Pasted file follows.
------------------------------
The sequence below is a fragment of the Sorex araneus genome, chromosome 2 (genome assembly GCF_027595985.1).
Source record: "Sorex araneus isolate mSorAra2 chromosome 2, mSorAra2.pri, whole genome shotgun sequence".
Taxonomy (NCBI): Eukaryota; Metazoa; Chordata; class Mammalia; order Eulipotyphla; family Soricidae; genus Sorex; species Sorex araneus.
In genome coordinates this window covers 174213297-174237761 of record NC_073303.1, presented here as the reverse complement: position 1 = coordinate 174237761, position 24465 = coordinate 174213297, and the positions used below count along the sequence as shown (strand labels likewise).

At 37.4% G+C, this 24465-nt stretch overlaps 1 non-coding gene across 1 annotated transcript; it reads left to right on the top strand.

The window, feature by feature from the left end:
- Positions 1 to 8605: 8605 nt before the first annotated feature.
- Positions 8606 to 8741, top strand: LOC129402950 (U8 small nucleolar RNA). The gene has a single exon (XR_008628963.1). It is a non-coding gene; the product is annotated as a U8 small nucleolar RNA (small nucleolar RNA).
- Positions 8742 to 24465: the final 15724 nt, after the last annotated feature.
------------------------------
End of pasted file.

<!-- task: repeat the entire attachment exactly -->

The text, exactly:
The sequence below is a fragment of the Sorex araneus genome, chromosome 2 (genome assembly GCF_027595985.1).
Source record: "Sorex araneus isolate mSorAra2 chromosome 2, mSorAra2.pri, whole genome shotgun sequence".
Taxonomy (NCBI): Eukaryota; Metazoa; Chordata; class Mammalia; order Eulipotyphla; family Soricidae; genus Sorex; species Sorex araneus.
In genome coordinates this window covers 174213297-174237761 of record NC_073303.1, presented here as the reverse complement: position 1 = coordinate 174237761, position 24465 = coordinate 174213297, and the positions used below count along the sequence as shown (strand labels likewise).

At 37.4% G+C, this 24465-nt stretch overlaps 1 non-coding gene across 1 annotated transcript; it reads left to right on the top strand.

The window, feature by feature from the left end:
- Positions 1 to 8605: 8605 nt before the first annotated feature.
- Positions 8606 to 8741, top strand: LOC129402950 (U8 small nucleolar RNA). The gene has a single exon (XR_008628963.1). It is a non-coding gene; the product is annotated as a U8 small nucleolar RNA (small nucleolar RNA).
- Positions 8742 to 24465: the final 15724 nt, after the last annotated feature.